When a release is ready for general use, it is frozen. A "tar ball" is created, which can be used to install the release on a remote system. In addition, the parameters used to control the various algorithms are written into the RCP database for use when running programs. The RCP system is used to input "Run Control Parameters" (for example, parameters used to control various reconstruction algorithms), and a database is used to keep track of these parameters. While a release is being prepared, it is possible that a RCP parameter might change. Once the release is ready for distribution, the final version of these parameters are "frozen" (i.e. copied into the database). Users should be very careful not to generate any data files that are intended for long-term use using a release that has not been frozen, since the official parameters controlling algorithms may have changed. In fact, the RCP system will not allow users to analyze any files generated with a build "in progress". If you get an error from the RCP system referring to a "RCPID" that is "xxx 2" (the "2" indicates the RCP was created during the build of a release), then you are using a file created before the release was frozen.
Using a release
To use a particular release, you must first set up that release. Assuming that you are using a Fermilab computing system:
This will set up many standard products (KCC compiler, ROOT, python, etc.). If you are going to be checking out software from the code management system, you will also need
For a given release, users can choose to use either optimized or non-optimized code. Typically, optimized code runs twice as fast, but non-optimized code is easier to debug. By default, the above selects the non-optimized build. To switch to using the optimized build,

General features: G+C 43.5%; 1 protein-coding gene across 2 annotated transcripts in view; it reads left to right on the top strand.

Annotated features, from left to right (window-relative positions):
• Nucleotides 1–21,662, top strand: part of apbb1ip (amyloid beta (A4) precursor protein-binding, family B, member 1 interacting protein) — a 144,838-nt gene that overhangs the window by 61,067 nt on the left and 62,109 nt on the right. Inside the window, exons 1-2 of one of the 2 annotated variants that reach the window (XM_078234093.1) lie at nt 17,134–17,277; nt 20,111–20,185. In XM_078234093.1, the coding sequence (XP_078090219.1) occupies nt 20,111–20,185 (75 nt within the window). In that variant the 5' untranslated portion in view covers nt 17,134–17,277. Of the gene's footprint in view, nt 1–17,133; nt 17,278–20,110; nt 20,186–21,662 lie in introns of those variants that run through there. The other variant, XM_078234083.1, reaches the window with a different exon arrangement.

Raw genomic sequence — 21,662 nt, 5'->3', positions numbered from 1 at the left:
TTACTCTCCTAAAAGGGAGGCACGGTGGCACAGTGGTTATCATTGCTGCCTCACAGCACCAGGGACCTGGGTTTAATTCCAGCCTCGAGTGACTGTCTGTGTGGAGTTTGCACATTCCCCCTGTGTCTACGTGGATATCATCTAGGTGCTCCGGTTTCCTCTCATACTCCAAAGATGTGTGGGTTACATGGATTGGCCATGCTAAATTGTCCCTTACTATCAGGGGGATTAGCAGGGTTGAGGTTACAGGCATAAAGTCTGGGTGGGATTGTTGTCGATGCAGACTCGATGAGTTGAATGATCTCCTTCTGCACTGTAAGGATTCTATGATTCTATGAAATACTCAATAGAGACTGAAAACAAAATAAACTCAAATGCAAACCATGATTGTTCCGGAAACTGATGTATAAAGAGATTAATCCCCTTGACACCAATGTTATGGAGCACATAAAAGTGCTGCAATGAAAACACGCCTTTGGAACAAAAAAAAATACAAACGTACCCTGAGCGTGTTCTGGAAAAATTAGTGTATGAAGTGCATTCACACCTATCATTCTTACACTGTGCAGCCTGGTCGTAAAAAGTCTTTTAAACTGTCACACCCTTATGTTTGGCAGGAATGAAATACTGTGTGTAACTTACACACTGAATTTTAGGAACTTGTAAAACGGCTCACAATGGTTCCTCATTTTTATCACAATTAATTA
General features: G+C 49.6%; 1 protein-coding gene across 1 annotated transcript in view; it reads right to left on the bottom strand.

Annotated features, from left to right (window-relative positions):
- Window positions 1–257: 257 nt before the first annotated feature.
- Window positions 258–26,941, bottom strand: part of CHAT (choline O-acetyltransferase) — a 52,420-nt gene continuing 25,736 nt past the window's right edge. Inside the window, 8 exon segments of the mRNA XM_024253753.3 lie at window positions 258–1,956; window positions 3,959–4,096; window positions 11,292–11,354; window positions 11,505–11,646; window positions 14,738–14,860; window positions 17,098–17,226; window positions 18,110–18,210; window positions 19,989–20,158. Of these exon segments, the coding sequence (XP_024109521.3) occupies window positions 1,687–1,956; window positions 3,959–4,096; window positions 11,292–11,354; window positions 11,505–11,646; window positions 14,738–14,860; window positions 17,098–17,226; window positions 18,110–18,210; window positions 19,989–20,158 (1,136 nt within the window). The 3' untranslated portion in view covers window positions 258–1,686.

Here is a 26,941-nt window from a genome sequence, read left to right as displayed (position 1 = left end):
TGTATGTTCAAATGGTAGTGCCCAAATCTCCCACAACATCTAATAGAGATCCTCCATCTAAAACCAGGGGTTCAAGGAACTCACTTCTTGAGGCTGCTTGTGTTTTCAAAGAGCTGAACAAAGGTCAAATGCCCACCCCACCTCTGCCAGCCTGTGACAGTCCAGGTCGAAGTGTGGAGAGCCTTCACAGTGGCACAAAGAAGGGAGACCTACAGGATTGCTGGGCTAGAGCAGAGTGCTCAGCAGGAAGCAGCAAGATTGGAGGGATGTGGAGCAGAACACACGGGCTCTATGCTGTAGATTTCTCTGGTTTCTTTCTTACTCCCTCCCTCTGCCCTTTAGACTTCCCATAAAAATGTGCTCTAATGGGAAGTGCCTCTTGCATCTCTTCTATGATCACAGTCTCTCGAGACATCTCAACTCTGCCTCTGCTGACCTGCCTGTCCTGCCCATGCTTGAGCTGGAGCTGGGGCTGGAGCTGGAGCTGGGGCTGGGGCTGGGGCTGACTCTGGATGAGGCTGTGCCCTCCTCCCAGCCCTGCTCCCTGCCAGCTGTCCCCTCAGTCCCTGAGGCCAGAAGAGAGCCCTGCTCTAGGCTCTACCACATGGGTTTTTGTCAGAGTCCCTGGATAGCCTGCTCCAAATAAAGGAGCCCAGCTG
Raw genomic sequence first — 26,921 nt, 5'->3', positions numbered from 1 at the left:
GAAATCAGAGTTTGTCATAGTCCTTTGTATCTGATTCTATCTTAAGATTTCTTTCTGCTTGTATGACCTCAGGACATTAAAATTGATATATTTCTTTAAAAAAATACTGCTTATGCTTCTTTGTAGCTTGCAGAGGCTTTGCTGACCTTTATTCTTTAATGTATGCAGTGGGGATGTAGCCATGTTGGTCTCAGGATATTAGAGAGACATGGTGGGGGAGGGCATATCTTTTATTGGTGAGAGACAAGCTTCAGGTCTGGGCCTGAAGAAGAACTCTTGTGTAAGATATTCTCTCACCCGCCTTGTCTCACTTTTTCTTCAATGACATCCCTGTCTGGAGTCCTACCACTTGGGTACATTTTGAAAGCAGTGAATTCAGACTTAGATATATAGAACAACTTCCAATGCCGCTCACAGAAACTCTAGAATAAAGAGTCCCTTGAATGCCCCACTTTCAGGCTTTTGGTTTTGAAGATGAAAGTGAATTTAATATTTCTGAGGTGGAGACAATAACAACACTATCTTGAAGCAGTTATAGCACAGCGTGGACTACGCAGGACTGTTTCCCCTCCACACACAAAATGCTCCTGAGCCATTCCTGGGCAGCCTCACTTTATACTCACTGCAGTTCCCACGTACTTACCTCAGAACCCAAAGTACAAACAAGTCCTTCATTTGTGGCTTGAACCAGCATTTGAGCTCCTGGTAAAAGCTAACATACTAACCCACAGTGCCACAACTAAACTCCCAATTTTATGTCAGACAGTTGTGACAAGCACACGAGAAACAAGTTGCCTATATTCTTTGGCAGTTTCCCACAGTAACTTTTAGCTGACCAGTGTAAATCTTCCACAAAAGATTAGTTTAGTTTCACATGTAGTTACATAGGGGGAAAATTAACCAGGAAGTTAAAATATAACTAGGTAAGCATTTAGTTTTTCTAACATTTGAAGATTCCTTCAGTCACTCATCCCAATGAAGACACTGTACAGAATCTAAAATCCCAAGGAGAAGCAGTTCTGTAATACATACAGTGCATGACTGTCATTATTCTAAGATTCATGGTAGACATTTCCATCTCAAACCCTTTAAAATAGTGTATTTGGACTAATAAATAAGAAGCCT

To switch back:
Note that the optimized build in the current week's test build is not made until the end of the week.
Files in a release
On Fermilab computing systems, releases are installed on disk in
In this area, you will find links to each CVS package comprising the release. In addition, you will find the following generally useful directories
Many of these directories will contain two sub-directories, corresponding to the optimized (maxopt) and non-optimized (debug) builds.
Details about the status of a particular release are available in the results directory, and may be of general interest. In the appropriate maxopt / debug sub-directory, you will find several build*.* files: .begin, .bin, .codegen, .d0omgen, .end, .include, .init, .lib, .log. These files are created at various stages of building the release, and you can determine whether a particular build has started (a .begin exists) and ended (a .end exists). You can also determine how many builds have occured for this release, by looking at the build*-nn.begin files (nn is incremented for each build). Finally, the log files from compiling and testing each package within the release are available in the corresponding compile and test sub-directories in results. Users having problems with a particular package or program may wish to consult these logs, to determine if an error occured during the build of the release.
Even more details are available in the tmp directory. Until a release is frozen, the actual results from testing each package is available, and can be consulted to see is you are experiencing an error that has already occured (and presumably is being investigated by the developers). However, the tmp directory is cleaned up when the release is frozen, and so this is only useful for the weekly development build.
Odds and Ends
This page maintained by Harry Melanson